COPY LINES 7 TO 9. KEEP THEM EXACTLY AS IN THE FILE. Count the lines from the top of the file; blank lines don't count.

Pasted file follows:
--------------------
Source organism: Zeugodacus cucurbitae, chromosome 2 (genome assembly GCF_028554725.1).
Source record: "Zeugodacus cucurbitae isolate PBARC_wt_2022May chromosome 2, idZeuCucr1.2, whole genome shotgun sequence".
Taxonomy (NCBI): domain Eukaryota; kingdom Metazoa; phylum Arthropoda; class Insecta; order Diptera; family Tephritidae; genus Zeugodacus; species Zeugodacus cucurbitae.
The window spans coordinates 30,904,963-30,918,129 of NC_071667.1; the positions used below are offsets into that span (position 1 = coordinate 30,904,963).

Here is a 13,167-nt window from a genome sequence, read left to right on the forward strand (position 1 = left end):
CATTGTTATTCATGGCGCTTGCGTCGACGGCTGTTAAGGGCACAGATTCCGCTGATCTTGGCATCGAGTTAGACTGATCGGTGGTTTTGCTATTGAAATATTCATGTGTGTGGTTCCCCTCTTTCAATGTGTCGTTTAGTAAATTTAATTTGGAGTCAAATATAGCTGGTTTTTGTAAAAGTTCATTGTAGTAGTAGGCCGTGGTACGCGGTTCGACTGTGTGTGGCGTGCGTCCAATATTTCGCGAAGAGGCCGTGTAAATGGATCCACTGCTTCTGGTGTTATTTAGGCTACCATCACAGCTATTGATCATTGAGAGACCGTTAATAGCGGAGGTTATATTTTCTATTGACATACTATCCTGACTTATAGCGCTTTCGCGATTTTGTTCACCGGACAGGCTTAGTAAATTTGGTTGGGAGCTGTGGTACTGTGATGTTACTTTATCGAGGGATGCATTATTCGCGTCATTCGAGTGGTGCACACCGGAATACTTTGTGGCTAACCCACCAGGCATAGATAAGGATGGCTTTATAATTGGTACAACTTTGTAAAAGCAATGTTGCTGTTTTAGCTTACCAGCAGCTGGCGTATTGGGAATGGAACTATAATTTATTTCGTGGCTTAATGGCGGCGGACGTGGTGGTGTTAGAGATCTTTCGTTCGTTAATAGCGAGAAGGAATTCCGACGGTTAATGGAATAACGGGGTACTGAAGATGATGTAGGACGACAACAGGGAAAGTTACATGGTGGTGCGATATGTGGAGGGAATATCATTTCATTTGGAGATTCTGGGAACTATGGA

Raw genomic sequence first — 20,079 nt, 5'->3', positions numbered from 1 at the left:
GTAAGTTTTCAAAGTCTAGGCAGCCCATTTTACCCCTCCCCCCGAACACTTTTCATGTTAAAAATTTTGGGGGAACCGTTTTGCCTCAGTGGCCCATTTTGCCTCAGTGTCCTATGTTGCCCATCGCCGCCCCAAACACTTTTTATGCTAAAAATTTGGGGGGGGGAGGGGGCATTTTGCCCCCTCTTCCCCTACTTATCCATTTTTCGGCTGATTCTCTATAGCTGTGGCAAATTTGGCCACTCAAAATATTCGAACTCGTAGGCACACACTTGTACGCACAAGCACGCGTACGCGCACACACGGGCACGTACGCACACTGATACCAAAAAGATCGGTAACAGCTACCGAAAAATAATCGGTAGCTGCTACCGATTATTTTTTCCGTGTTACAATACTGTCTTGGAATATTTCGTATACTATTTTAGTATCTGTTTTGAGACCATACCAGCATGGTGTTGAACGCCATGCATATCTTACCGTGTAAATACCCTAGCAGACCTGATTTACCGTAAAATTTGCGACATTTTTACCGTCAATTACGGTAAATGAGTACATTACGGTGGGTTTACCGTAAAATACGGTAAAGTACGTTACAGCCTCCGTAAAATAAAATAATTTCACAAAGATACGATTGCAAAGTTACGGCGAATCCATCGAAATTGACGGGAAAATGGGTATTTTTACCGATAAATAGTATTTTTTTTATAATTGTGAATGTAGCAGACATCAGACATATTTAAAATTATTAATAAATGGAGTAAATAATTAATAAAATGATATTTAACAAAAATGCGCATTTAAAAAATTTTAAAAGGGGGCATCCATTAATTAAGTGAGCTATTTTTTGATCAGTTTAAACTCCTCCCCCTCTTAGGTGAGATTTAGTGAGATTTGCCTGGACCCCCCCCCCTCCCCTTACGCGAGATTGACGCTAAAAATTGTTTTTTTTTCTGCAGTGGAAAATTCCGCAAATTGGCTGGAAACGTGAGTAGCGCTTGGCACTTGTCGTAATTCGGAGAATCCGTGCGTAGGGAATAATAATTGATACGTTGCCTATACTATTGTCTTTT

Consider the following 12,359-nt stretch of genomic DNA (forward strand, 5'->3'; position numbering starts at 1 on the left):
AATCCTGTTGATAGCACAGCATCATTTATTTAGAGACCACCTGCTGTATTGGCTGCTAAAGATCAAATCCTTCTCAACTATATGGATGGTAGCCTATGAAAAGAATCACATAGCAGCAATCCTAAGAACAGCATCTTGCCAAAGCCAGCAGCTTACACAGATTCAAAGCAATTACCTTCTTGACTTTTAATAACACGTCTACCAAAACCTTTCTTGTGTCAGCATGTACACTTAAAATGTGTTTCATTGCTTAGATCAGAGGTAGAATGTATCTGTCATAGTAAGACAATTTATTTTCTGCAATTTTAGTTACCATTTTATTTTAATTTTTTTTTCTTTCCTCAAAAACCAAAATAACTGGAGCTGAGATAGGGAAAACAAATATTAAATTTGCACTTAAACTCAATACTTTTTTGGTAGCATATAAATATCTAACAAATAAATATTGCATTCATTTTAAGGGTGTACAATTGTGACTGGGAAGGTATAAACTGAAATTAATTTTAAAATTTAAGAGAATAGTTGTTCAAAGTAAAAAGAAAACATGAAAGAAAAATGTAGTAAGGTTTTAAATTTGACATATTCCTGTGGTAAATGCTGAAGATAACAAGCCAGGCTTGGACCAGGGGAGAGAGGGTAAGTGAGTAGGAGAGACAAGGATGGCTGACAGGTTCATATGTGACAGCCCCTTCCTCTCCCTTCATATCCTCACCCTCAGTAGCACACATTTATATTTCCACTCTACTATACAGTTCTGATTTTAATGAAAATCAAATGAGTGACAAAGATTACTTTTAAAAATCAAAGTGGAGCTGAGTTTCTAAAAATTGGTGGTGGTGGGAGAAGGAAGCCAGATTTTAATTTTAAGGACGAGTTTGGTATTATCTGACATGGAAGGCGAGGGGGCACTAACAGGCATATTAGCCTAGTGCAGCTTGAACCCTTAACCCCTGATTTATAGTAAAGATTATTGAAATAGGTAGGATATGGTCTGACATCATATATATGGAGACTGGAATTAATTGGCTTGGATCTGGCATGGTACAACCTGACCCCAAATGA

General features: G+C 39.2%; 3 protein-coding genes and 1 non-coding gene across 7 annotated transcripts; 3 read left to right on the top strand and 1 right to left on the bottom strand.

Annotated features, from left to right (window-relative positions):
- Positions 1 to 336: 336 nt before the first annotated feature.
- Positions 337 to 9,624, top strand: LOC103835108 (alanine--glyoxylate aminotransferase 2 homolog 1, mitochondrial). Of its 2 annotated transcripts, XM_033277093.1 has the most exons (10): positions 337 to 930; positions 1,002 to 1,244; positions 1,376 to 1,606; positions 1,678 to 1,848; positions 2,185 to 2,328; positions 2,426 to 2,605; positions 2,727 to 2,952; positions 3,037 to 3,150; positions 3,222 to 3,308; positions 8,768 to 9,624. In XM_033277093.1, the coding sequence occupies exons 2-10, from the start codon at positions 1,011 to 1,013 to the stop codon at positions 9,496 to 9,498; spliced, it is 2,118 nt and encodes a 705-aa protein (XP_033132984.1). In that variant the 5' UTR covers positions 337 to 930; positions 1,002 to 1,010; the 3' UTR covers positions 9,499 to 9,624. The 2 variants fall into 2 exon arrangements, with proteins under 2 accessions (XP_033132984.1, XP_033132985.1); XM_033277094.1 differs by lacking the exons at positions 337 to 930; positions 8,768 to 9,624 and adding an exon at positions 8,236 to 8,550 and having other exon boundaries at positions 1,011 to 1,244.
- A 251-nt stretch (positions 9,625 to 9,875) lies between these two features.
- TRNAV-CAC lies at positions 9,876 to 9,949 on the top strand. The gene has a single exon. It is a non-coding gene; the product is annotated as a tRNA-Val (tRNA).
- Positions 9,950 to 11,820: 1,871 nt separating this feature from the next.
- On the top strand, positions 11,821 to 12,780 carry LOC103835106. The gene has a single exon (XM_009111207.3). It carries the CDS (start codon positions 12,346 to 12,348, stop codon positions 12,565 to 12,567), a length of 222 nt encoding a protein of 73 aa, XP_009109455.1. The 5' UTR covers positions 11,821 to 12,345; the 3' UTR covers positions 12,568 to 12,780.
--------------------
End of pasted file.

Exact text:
Raw genomic sequence first — 20,079 nt, 5'->3', positions numbered from 1 at the left:
GTAAGTTTTCAAAGTCTAGGCAGCCCATTTTACCCCTCCCCCCGAACACTTTTCATGTTAAAAATTTTGGGGGAACCGTTTTGCCTCAGTGGCCCATTTTGCCTCAGTGTCCTATGTTGCCCATCGCCGCCCCAAACACTTTTTATGCTAAAAATTTGGGGGGGGGAGGGGGCATTTTGCCCCCTCTTCCCCTACTTATCCATTTTTCGGCTGATTCTCTATAGCTGTGGCAAATTTGGCCACTCAAAATATTCGAACTCGTAGGCACACACTTGTACGCACAAGCACGCGTACGCGCACACACGGGCACGTACGCACACTGATACCAAAAAGATCGGTAACAGCTACCGAAAAATAATCGGTAGCTGCTACCGATTATTTTTTCCGTGTTACAATACTGTCTTGGAATATTTCGTATACTATTTTAGTATCTGTTTTGAGACCATACCAGCATGGTGTTGAACGCCATGCATATCTTACCGTGTAAATACCCTAGCAGACCTGATTTACCGTAAAATTTGCGACATTTTTACCGTCAATTACGGTAAATGAGTACATTACGGTGGGTTTACCGTAAAATACGGTAAAGTACGTTACAGCCTCCGTAAAATAAAATAATTTCACAAAGATACGATTGCAAAGTTACGGCGAATCCATCGAAATTGACGGGAAAATGGGTATTTTTACCGATAAATAGTATTTTTTTTATAATTGTGAATGTAGCAGACATCAGACATATTTAAAATTATTAATAAATGGAGTAAATAATTAATAAAATGATATTTAACAAAAATGCGCATTTAAAAAATTTTAAAAGGGGGCATCCATTAATTAAGTGAGCTATTTTTTGATCAGTTTAAACTCCTCCCCCTCTTAGGTGAGATTTAGTGAGATTTGCCTGGACCCCCCCCCCTCCCCTTACGCGAGATTGACGCTAAAAATTGTTTTTTTTTCTGCAGTGGAAAATTCCGCAAATTGGCTGGAAACGTGAGTAGCGCTTGGCACTTGTCGTAATTCGGAGAATCCGTGCGTAGGGAATAATAATTGATACGTTGCCTATACTATTGTCTTTT

Consider the following 12,359-nt stretch of genomic DNA (forward strand, 5'->3'; position numbering starts at 1 on the left):